Publisher's Description: Knights at Court is a grand tour and survey of manners, manhood, and court life in the Middle Ages, like no other in print. Composed on an epic canvas, this authoritative work traces the development of court culture and its various manifestations from the latter years of the Holy Roman Empire (ca. A.D. 1000) to the Italian Renaissance of the fifteenth and sixteenth centuries.Leading medievalist and Renaissance scholar Aldo Scaglione offers a sweeping sociological view of three geographic areas that reveals a surprising continuity of courtly forms and motifs: German romances; the lyrical and narrative literature of northern and southern France; Italy's chivalric poetry. Scaglione discusses a broad number of texts, from early Norman and Flemish baronial chronicles to the romances of Chrétien de Troyes, the troubadours and Minnesingers. He delves into the Niebelungenlied, Dante, Petrarch, Boccaccio, and an array of treatises on conduct down to Castiglione and his successors.All these works and Scaglione's superior scholarship attest to the enduring power over minds and hearts of a mentality that issued from a small minority of people - the courtiers and knights - in central positions of leadership and power. Knights at Court is for all scholars and students interested in "the civilizing process."   [brief]
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8. cover
Title: Narrowing the nation's power: the Supreme Court sides with the states online access is available to everyone
Author: Noonan, John Thomas 1926-
Published: University of California Press,  2002
Subjects: Law | American Studies | Political Theory
Publisher's Description: Narrowing the Nation's Power is the tale of how a cohesive majority of the Supreme Court has, in the last six years, cut back the power of Congress and enhanced the autonomy of the fifty states. The immunity from suit of the sovereign, Blackstone taught, is necessary to preserve the people's idea that the sovereign is "a superior being." Promoting the common law doctrine of sovereign immunity to constitutional status, the current Supreme Court has used it to shield the states from damages for age discrimination, disability discrimination, and the violation of patents, trademarks, copyrights, and fair labor standards. Not just the states themselves, but every state-sponsored entity--a state insurance scheme, a state university's research lab, the Idaho Potato Commission - has been insulated from paying damages in tort or contract. Sovereign immunity, as Noonan puts it, has metastasized. "It only hurts when you think about it," Noonan's Yalewoman remarks. Crippled by the states' immunity, Congress has been further brought to heel by the Supreme Court's recent invention of two rules. The first rule: Congress must establish a documentary record that a national evil exists before Congress can legislate to protect life, liberty, or property under the Fourteenth Amendment. The second rule: The response of Congress to the evil must then be both "congruent" and "proportionate." The Supreme Court determines whether these standards are met, thereby making itself the master monitor of national legislation. Even legislation under the Commerce Clause has been found wanting, illustrated here by the story of Christy Brzonkala's attempt to redress multiple rapes at a state university by invoking the Violence Against Women Act. The nation's power has been remarkably narrowed. Noonan is a passionate believer in the place of persons in the law. Rules, he claims, are a necessary framework, but they must not obscure law's task of giving justice to persons. His critique of Supreme Court doctrine is driven by this conviction.   [brief]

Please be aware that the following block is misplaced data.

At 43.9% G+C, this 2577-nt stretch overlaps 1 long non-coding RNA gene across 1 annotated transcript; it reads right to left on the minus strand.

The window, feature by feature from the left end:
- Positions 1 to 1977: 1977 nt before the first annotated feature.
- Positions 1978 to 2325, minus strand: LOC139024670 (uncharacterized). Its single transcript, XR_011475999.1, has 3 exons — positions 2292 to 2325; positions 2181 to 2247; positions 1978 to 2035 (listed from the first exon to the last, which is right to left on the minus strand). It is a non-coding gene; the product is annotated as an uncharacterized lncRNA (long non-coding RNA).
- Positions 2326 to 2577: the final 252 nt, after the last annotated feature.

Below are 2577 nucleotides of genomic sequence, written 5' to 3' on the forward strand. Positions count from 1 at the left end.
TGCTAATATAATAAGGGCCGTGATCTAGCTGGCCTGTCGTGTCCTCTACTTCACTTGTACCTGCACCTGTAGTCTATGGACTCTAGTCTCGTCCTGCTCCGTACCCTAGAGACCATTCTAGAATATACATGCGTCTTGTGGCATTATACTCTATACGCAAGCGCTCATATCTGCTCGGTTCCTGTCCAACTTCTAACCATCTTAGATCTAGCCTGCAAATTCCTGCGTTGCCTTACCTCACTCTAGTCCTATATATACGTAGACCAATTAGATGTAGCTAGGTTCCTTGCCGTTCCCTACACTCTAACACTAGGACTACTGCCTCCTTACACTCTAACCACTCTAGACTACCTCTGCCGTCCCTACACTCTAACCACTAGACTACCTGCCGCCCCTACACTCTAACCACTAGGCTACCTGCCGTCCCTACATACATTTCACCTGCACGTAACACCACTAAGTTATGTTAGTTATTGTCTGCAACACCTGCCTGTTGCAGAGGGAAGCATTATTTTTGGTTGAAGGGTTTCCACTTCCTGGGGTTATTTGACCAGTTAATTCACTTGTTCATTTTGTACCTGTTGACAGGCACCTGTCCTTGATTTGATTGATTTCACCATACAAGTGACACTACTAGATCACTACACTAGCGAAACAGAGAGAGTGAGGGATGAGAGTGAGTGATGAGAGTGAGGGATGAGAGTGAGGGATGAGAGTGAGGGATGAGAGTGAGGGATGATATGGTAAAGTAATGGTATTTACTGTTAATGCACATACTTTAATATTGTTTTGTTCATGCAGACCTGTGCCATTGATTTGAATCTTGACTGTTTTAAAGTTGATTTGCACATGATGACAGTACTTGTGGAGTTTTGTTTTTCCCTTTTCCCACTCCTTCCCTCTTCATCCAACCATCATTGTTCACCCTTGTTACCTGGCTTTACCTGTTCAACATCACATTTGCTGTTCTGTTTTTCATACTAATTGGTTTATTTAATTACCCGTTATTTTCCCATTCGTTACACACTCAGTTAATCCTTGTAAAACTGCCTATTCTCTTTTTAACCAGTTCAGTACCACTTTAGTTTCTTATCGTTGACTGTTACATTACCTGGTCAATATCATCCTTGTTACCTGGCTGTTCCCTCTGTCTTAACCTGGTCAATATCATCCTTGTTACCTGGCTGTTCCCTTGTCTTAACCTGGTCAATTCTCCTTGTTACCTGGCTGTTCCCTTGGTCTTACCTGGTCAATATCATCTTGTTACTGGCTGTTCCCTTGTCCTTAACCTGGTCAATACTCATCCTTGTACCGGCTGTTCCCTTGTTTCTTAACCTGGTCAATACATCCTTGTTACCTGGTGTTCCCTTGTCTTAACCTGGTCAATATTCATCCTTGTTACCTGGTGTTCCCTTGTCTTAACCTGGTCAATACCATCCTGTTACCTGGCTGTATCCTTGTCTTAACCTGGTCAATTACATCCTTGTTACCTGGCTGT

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9. cover
Title: A Renaissance court: Milan under Galeazzo Maria Sforza
Author: Lubkin, Gregory
Published: University of California Press,  1994
Subjects: History | Renaissance History
Publisher's Description: Ambitious, extravagant, progressive, and sexually notorious, Galeazzo Maria Sforza inherited the ducal throne of Milan in 1466, at the age of twenty-two. Although his reign ended tragically only ten years later, the young prince's court was a dynamic community where arts, policy making, and the panoply of state were integrated with the rhythms and preoccupations of daily life. Gregory Lubkin explores this vital but overlooked center of power, allowing the members of the Milanese court to speak for themselves and showing how dramatically Milan and its ruler exemplified the political, cultural, religious, and economic aspirations of Renaissance Italy.   [brief]
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10. cover
Title: The Perreaus and Mrs. Rudd: forgery and betrayal in eighteenth-century London
Author: Andrew, Donna T 1945-
Published: University of California Press,  2001
Subjects: History | European Studies | European History | Gender Studies